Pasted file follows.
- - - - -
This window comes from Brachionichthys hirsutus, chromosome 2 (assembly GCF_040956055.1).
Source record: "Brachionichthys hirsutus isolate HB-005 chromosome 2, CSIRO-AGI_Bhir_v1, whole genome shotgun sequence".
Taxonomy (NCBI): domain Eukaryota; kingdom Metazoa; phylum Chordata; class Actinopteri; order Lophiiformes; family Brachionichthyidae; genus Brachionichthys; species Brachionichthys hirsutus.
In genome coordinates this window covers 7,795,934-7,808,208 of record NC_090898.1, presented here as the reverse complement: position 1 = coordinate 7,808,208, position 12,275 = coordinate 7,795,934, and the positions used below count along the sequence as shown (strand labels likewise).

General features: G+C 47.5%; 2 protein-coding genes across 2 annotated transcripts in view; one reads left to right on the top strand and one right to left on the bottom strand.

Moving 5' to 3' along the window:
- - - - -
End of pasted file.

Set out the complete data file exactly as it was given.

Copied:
This window comes from Brachionichthys hirsutus, chromosome 2 (assembly GCF_040956055.1).
Source record: "Brachionichthys hirsutus isolate HB-005 chromosome 2, CSIRO-AGI_Bhir_v1, whole genome shotgun sequence".
Taxonomy (NCBI): domain Eukaryota; kingdom Metazoa; phylum Chordata; class Actinopteri; order Lophiiformes; family Brachionichthyidae; genus Brachionichthys; species Brachionichthys hirsutus.
In genome coordinates this window covers 7,795,934-7,808,208 of record NC_090898.1, presented here as the reverse complement: position 1 = coordinate 7,808,208, position 12,275 = coordinate 7,795,934, and the positions used below count along the sequence as shown (strand labels likewise).

General features: G+C 47.5%; 2 protein-coding genes across 2 annotated transcripts in view; one reads left to right on the top strand and one right to left on the bottom strand.

Moving 5' to 3' along the window: